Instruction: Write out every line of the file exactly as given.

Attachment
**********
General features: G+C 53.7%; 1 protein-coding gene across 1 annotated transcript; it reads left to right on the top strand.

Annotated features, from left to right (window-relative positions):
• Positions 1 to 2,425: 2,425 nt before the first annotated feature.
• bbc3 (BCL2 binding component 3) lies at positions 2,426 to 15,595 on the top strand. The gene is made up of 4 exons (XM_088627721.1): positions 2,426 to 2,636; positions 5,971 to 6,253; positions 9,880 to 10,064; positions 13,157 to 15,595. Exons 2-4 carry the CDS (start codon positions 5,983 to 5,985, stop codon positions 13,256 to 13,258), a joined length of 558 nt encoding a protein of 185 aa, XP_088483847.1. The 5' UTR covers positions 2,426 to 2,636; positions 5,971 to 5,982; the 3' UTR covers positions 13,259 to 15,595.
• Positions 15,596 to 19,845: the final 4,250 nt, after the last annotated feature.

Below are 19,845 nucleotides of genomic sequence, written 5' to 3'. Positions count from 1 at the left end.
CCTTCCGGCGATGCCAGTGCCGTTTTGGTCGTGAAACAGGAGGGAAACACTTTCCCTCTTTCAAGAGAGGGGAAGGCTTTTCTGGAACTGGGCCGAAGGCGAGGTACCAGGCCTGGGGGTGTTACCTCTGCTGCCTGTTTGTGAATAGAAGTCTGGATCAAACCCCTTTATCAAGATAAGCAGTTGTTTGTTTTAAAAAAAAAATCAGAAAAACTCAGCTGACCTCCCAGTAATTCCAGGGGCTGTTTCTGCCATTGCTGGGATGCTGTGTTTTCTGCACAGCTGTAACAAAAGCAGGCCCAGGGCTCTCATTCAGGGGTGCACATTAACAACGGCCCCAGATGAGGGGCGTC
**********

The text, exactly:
General features: G+C 53.7%; 1 protein-coding gene across 1 annotated transcript; it reads left to right on the top strand.

Annotated features, from left to right (window-relative positions):
• Positions 1 to 2,425: 2,425 nt before the first annotated feature.
• bbc3 (BCL2 binding component 3) lies at positions 2,426 to 15,595 on the top strand. The gene is made up of 4 exons (XM_088627721.1): positions 2,426 to 2,636; positions 5,971 to 6,253; positions 9,880 to 10,064; positions 13,157 to 15,595. Exons 2-4 carry the CDS (start codon positions 5,983 to 5,985, stop codon positions 13,256 to 13,258), a joined length of 558 nt encoding a protein of 185 aa, XP_088483847.1. The 5' UTR covers positions 2,426 to 2,636; positions 5,971 to 5,982; the 3' UTR covers positions 13,259 to 15,595.
• Positions 15,596 to 19,845: the final 4,250 nt, after the last annotated feature.

Below are 19,845 nucleotides of genomic sequence, written 5' to 3'. Positions count from 1 at the left end.
CCTTCCGGCGATGCCAGTGCCGTTTTGGTCGTGAAACAGGAGGGAAACACTTTCCCTCTTTCAAGAGAGGGGAAGGCTTTTCTGGAACTGGGCCGAAGGCGAGGTACCAGGCCTGGGGGTGTTACCTCTGCTGCCTGTTTGTGAATAGAAGTCTGGATCAAACCCCTTTATCAAGATAAGCAGTTGTTTGTTTTAAAAAAAAAATCAGAAAAACTCAGCTGACCTCCCAGTAATTCCAGGGGCTGTTTCTGCCATTGCTGGGATGCTGTGTTTTCTGCACAGCTGTAACAAAAGCAGGCCCAGGGCTCTCATTCAGGGGTGCACATTAACAACGGCCCCAGATGAGGGGCGTC